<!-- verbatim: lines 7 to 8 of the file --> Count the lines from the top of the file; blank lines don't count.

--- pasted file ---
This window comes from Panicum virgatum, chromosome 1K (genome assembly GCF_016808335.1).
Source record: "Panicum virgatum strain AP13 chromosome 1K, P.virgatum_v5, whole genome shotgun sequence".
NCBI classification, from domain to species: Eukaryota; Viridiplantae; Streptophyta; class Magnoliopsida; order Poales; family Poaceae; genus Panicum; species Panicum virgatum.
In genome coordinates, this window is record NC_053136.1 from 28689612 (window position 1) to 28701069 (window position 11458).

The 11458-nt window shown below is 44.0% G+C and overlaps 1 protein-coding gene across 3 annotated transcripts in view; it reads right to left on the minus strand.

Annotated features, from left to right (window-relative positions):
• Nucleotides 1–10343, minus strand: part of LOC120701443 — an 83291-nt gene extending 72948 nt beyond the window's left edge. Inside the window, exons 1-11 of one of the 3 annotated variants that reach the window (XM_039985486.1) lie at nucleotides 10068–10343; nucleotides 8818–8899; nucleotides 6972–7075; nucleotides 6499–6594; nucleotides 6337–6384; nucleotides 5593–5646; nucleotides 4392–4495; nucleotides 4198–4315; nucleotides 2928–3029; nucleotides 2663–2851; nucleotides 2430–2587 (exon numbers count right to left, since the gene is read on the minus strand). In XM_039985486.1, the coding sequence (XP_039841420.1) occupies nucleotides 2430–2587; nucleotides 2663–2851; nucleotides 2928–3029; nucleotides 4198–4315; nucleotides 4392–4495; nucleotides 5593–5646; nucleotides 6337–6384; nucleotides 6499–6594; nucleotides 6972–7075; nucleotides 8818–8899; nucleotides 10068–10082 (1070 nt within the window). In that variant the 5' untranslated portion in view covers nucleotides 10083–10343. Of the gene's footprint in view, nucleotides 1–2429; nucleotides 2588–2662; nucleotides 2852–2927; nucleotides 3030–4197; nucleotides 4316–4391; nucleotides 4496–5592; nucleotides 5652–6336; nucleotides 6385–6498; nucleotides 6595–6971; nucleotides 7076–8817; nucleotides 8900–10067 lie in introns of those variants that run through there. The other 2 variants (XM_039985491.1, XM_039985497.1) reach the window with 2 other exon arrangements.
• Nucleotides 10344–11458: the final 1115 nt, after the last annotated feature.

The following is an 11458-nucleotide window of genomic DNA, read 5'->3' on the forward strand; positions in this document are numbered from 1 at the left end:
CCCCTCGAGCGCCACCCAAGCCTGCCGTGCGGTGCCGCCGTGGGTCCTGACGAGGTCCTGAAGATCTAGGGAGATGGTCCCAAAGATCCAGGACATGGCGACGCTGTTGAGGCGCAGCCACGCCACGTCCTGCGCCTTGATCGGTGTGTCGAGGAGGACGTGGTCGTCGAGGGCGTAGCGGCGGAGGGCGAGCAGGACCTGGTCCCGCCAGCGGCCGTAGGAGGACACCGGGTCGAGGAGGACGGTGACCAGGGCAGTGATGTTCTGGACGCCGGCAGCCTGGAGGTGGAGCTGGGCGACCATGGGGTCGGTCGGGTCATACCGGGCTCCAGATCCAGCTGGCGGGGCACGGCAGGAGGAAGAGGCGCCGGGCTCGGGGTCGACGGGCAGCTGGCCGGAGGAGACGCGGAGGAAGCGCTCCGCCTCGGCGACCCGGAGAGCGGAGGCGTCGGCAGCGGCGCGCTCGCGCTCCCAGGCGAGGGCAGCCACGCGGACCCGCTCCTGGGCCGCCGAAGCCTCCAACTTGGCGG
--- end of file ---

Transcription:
• Nucleotides 1–10343, minus strand: part of LOC120701443 — an 83291-nt gene extending 72948 nt beyond the window's left edge. Inside the window, exons 1-11 of one of the 3 annotated variants that reach the window (XM_039985486.1) lie at nucleotides 10068–10343; nucleotides 8818–8899; nucleotides 6972–7075; nucleotides 6499–6594; nucleotides 6337–6384; nucleotides 5593–5646; nucleotides 4392–4495; nucleotides 4198–4315; nucleotides 2928–3029; nucleotides 2663–2851; nucleotides 2430–2587 (exon numbers count right to left, since the gene is read on the minus strand). In XM_039985486.1, the coding sequence (XP_039841420.1) occupies nucleotides 2430–2587; nucleotides 2663–2851; nucleotides 2928–3029; nucleotides 4198–4315; nucleotides 4392–4495; nucleotides 5593–5646; nucleotides 6337–6384; nucleotides 6499–6594; nucleotides 6972–7075; nucleotides 8818–8899; nucleotides 10068–10082 (1070 nt within the window). In that variant the 5' untranslated portion in view covers nucleotides 10083–10343. Of the gene's footprint in view, nucleotides 1–2429; nucleotides 2588–2662; nucleotides 2852–2927; nucleotides 3030–4197; nucleotides 4316–4391; nucleotides 4496–5592; nucleotides 5652–6336; nucleotides 6385–6498; nucleotides 6595–6971; nucleotides 7076–8817; nucleotides 8900–10067 lie in introns of those variants that run through there. The other 2 variants (XM_039985491.1, XM_039985497.1) reach the window with 2 other exon arrangements.
• Nucleotides 10344–11458: the final 1115 nt, after the last annotated feature.